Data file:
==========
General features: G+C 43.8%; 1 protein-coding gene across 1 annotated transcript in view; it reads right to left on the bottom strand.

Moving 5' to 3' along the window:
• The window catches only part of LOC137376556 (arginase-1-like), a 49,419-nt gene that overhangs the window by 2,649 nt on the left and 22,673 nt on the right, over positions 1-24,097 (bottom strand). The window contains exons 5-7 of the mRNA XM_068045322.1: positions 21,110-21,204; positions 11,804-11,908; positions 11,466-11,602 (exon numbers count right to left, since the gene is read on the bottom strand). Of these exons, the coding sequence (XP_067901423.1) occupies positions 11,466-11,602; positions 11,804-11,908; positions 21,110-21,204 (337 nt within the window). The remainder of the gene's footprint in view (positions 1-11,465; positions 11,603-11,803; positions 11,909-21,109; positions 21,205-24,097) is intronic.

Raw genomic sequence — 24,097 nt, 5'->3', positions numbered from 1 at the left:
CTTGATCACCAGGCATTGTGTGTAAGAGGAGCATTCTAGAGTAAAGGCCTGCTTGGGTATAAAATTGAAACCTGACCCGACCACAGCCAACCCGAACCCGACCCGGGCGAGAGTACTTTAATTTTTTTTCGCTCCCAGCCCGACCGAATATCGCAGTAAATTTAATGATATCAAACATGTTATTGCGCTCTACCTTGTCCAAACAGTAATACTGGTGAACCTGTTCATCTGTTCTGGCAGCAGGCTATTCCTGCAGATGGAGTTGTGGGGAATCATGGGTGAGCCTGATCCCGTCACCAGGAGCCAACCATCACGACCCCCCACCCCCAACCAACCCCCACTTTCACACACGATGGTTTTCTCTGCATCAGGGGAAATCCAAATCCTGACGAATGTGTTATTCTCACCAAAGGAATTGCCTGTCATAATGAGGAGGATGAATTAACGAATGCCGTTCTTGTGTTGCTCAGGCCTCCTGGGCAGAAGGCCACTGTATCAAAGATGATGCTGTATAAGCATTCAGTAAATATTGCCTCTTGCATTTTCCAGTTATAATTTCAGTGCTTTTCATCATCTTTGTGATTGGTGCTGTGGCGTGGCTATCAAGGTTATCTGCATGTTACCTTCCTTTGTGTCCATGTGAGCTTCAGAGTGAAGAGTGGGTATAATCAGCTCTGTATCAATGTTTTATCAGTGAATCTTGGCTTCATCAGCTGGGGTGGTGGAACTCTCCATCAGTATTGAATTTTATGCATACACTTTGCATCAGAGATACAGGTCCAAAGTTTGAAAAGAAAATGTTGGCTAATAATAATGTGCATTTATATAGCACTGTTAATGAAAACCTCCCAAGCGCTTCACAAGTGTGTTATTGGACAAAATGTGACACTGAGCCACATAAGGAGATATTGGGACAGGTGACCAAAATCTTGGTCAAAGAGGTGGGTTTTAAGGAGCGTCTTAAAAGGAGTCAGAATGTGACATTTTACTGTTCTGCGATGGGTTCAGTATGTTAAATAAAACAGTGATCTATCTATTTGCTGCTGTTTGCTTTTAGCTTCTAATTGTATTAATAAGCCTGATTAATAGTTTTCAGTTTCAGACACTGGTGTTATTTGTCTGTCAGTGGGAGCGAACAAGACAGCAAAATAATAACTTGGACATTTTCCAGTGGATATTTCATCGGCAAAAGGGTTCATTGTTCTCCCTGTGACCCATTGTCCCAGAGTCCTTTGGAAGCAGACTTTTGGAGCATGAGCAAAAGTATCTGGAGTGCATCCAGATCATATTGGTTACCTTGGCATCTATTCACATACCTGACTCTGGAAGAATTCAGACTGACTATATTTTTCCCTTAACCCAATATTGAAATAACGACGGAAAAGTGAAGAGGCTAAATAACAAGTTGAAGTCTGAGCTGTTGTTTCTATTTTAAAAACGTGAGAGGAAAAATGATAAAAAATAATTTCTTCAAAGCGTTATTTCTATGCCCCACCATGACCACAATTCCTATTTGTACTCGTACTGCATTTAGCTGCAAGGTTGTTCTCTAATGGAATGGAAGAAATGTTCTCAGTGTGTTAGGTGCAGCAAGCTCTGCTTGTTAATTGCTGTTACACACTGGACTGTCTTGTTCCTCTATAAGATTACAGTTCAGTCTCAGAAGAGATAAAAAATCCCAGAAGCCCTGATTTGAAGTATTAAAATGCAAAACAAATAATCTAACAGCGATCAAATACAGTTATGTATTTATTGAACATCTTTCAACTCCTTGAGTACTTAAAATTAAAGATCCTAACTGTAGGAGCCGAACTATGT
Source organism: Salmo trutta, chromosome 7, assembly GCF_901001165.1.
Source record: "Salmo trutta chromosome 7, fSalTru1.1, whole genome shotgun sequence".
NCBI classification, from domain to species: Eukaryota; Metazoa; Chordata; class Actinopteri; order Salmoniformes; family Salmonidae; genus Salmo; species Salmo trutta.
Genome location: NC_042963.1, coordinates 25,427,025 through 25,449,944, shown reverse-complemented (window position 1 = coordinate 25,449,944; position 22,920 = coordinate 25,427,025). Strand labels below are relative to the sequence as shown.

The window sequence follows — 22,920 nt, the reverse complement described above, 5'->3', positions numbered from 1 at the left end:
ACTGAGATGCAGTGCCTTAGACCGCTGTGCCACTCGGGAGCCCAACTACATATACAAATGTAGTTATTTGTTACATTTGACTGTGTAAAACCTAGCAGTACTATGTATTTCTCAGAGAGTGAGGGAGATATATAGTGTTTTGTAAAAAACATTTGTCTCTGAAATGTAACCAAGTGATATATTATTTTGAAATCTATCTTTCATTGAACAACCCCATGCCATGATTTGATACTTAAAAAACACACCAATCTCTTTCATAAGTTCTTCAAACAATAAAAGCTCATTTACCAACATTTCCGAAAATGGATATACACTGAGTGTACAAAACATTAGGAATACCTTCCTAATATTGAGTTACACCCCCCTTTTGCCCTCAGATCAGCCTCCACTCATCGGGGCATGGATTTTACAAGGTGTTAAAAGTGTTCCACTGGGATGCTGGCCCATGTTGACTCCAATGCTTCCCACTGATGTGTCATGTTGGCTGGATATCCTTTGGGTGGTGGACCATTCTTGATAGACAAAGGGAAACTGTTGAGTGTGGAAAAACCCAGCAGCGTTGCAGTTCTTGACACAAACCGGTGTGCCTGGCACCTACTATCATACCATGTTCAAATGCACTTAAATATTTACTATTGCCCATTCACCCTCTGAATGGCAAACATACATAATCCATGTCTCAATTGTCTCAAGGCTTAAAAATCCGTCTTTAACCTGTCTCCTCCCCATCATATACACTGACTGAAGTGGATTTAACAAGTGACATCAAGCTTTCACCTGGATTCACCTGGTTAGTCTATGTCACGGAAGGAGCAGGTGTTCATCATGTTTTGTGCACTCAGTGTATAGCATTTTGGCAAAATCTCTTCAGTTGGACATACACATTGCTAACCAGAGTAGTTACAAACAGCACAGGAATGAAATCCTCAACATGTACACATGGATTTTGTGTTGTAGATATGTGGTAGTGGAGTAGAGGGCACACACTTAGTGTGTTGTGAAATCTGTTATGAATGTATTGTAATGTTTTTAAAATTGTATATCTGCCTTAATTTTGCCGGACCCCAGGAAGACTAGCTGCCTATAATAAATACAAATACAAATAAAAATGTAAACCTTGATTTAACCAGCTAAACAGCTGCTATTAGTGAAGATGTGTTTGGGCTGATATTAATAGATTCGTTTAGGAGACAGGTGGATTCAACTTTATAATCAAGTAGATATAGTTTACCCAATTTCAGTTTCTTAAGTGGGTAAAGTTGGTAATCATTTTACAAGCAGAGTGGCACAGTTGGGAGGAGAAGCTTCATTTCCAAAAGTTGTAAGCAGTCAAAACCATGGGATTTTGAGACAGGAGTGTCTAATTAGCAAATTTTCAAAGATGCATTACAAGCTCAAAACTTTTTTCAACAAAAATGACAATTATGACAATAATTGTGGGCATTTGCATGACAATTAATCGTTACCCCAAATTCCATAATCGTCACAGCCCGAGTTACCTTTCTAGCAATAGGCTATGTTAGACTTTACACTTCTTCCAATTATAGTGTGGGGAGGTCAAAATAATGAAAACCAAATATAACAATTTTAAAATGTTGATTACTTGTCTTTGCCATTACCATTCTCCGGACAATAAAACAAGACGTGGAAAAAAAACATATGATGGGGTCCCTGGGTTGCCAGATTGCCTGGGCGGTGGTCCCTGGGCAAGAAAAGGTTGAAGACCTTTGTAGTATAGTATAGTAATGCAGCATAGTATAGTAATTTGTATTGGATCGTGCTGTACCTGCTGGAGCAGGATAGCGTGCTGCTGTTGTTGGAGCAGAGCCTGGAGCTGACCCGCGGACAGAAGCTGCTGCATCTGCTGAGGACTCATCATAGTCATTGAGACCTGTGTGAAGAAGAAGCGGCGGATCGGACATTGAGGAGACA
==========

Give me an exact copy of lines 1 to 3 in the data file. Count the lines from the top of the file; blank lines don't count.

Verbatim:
General features: G+C 43.8%; 1 protein-coding gene across 1 annotated transcript in view; it reads right to left on the bottom strand.

Moving 5' to 3' along the window:
• The window catches only part of LOC137376556 (arginase-1-like), a 49,419-nt gene that overhangs the window by 2,649 nt on the left and 22,673 nt on the right, over positions 1-24,097 (bottom strand). The window contains exons 5-7 of the mRNA XM_068045322.1: positions 21,110-21,204; positions 11,804-11,908; positions 11,466-11,602 (exon numbers count right to left, since the gene is read on the bottom strand). Of these exons, the coding sequence (XP_067901423.1) occupies positions 11,466-11,602; positions 11,804-11,908; positions 21,110-21,204 (337 nt within the window). The remainder of the gene's footprint in view (positions 1-11,465; positions 11,603-11,803; positions 11,909-21,109; positions 21,205-24,097) is intronic.